In yesterday’s lecture, we had the privilege of listening to Dr John Ascher share more about bees in the city. Of all the new information gleaned, perhaps the most relevant one – to daily life, that is – we learnt was how to differentiate between a wasp and a bee: bees are usually  hairy, with broad hind legs and a tongue for sipping nectar, all of which wasps lack. Because most people are unable to tell the difference, bees are often misrepresented as dangerous creatures when in fact, it is wasps that are much more aggressive and lethal  – as natural predators, their streamlined bodies allow them to attack at much greater speeds and sting their prey multiple times, whereas bees are much slower and die after stinging once.Most bees we see in urban parks and gardens, unlike the giant honeybee (pictured above), are actually non-aggressive and also non-venomous . Thus, there is actually no need to run away screaming whenever we see or hear that familiar buzzing sound – unless, of course, you think you’ve met a hornet, then by all means please do run! 
On a more serious note, we also learnt why cities are important habitats for bees – they serve as a refuge from agricultural pesticides, mammalian megafauna and droughts, especially in cities located in drier climates. In our own tropical garden city, bees are in fact more commonly found in rooftop gardens. This is because they are unable to thrive in heavily manicured ground-level vegetation, which often grow in compact soil that are not suitable nesting sites for ground-nesters. As early successional colonizers, bees prefer habitats that have weeds and shrubs, which provide good shelter and food resources.
Following Dr Ascher’s lecture, we had a hands-on activity whereby we were given datasets on Singapore bees, which were then mapped out using this really cool online mapping tool and analyzed. After playing around with the tabs and trying to figure out how things worked, I managed to map out the distribution of Hylaeus sp.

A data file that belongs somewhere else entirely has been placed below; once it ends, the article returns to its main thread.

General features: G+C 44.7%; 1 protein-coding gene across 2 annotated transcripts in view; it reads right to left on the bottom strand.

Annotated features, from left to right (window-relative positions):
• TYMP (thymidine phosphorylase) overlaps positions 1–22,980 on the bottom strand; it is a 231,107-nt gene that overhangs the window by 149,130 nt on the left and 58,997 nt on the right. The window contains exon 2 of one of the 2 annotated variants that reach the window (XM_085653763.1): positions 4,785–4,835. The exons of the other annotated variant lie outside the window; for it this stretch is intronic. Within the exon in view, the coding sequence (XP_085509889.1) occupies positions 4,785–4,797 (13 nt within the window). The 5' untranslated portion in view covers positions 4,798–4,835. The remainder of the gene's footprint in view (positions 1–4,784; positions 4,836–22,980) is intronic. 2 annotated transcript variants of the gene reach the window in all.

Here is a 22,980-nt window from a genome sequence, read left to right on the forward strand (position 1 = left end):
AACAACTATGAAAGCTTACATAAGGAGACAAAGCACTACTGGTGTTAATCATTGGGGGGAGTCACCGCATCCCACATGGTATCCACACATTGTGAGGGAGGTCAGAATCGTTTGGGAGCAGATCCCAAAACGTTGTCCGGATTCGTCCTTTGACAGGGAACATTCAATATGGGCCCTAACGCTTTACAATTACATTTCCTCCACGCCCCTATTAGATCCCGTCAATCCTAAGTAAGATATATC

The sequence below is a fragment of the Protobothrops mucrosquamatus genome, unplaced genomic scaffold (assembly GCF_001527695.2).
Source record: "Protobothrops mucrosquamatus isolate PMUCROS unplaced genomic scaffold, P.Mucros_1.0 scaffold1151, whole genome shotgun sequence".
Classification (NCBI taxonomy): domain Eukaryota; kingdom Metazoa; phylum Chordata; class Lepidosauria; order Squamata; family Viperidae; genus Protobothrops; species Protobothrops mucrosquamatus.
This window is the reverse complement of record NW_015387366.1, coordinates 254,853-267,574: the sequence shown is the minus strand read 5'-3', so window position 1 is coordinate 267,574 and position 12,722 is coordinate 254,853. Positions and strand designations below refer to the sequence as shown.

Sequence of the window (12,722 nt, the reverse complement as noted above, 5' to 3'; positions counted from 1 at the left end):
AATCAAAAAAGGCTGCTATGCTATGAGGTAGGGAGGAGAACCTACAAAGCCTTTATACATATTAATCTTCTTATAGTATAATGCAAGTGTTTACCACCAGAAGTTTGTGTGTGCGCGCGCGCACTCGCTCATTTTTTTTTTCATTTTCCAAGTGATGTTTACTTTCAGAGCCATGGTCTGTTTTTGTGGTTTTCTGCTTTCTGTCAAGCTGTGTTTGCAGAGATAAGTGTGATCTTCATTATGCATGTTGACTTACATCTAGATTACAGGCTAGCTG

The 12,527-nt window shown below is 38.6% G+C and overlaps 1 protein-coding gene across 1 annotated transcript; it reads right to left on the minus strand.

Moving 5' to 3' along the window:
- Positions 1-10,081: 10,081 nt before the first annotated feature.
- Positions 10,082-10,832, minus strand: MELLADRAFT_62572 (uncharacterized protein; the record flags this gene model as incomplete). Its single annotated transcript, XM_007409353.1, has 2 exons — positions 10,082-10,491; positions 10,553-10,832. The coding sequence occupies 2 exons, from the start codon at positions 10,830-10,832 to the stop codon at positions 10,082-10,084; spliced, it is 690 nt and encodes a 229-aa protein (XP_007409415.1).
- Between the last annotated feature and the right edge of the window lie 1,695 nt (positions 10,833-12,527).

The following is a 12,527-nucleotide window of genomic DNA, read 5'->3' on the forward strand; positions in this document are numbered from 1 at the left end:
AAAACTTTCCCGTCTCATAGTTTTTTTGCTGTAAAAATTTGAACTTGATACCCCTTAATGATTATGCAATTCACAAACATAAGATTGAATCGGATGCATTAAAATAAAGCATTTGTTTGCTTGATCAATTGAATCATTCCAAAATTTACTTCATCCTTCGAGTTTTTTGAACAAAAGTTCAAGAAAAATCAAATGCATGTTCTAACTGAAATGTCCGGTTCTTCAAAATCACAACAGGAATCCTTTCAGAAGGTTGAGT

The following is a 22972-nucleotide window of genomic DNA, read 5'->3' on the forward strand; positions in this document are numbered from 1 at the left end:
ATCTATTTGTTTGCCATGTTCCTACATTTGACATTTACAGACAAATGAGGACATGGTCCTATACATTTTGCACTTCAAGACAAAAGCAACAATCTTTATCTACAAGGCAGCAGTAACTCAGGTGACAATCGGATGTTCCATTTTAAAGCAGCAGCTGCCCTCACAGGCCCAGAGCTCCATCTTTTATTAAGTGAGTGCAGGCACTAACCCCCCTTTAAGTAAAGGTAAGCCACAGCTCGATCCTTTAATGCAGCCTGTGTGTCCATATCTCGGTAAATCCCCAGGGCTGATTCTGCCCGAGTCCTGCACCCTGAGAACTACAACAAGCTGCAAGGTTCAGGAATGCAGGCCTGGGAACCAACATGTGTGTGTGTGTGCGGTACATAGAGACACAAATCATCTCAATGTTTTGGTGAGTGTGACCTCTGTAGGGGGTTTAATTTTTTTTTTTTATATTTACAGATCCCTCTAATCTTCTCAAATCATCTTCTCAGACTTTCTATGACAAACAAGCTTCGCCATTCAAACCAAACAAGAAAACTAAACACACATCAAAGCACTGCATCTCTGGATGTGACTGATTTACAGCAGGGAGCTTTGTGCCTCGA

At first glance, the distribution of Hylaeus sp is concentrated in the southern part of Singapore, though they are present in other parts of the city as well. Given that Hylaeus sp is found in a variety of green areas , they are likely to be urban adapters. This means that they are able to live opportunistically in close proximity to humans. Urban adapters are usually generalists – they aren’t picky about their meals, unlike specialists – and are able to live in altered habitats or patches. Thus, they are likely to be found in a range of urbanization gradients, which is what we see for Hylaeus sp.
However, upon closer look at the data, I realized that 1 sighting was recorded on 1876 while the rest were dated from 1972 to 1978. Hence, it is likely that the urban structure of Singapore has changed quite substantially since then (especially for the 19th century record) and the distribution seen on the map above may be misleading. To properly analyze the occurrence and habitat of Hylaeus sp, we would then need to refer to older maps of Singapore and match those with the data.
Still, based on the datasheet, we do know that Hylaeus sp is a native species and a cavity-nester. Thus, it is unsurprising that they are able to adapt well to urban environments, since man-made structures such as sidewalk or building cracks could very well serve as a home for these little creatures.
What do you guys think?
 Do note that there are always exceptions in nature!
 That is, if you happen to have an allergic reaction to its sting